Dear Ashton Kutcher,
First of all, kudos to you. I've jumped on the Hollywood bandwagon for a moment, and that's rare, but I have to say I learned two things about you: a) I enjoyed listening to your recent speech to teen audiences and b) all of a sudden your name is Chris?
That's pretty interesting, the whole name change thing. I'd like to try it, see if it grabs the attention of my teens at all.
You see, my kids look at me like I have three heads or pretend to fall asleep on me when I, their super cool counselor, talk to them about working hard and ask them about their dreams. All in a day's work.
Problem is, I don't go by any other names.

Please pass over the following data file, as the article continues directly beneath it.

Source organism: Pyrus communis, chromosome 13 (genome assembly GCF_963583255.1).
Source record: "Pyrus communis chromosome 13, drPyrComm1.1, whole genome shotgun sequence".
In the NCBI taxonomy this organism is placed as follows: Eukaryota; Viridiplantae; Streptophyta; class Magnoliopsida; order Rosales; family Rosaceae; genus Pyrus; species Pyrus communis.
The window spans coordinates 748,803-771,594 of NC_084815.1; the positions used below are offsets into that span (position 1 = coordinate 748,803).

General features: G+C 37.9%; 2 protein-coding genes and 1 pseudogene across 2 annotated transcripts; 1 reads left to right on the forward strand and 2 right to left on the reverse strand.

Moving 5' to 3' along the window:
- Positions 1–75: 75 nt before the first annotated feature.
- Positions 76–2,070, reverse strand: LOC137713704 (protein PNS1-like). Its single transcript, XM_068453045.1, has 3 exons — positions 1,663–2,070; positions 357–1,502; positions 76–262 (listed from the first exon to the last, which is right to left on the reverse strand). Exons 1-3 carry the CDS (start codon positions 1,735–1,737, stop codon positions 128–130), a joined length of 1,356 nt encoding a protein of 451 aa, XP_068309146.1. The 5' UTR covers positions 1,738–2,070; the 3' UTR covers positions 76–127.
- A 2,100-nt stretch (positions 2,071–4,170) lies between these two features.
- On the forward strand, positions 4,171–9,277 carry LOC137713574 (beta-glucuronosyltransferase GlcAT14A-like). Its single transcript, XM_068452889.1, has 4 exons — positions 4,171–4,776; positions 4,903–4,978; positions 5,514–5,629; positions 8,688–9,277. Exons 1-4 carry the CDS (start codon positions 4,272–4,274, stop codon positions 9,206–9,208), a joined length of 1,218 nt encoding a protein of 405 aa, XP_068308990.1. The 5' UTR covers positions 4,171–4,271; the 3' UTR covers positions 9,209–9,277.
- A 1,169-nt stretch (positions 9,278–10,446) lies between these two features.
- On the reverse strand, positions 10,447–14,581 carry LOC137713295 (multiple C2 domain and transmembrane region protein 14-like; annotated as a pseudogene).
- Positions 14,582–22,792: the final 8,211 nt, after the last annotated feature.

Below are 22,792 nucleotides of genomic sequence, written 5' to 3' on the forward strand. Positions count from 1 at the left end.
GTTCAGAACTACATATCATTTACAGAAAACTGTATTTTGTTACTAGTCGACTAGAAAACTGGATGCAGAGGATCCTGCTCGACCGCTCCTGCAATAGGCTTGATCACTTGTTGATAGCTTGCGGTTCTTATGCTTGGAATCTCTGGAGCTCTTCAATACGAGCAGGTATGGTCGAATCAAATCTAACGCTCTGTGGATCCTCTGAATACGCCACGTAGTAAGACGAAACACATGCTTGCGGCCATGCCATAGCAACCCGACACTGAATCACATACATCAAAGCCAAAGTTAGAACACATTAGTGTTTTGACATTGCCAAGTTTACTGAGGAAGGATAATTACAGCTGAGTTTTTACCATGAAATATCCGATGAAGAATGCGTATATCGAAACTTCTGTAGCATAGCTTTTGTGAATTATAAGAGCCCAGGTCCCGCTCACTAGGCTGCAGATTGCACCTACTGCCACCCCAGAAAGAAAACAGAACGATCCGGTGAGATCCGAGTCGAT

In all seriousness, I want to know if anyone is listening. To me, to you. No one screams and yells (enthusiastically, that is) at my job, so I can't be sure.
For the nature of a training at work today, we completed some case studies of particular situations we might run across with kids. Because it seemed like they pulled the most troubling situations they could find and put them together to create a nice little grab bag of problems, the second part of the activity was extremely useful.
We came up with a wish list for what we would like to see for these kids. A wish list? Thank you, and how much time do you have?
I could name you all the clinical things we wrote, but how about:
.graduating high school
.anger problems resolved
.getting all their basic needs met
.understanding that they have a hope and a future
.KNOWING they are loved
.seeing that they matter.
I wish that kids would not be made fun of for being smart, for staying in school, for doing their work.
I wish that they would have their own wish lists, and they would stop being wishes.
It goes on and on...
Ashton, or Chris, or whatever your name is, it can't be a bad thing to talk some encouragement to teens. Thanks.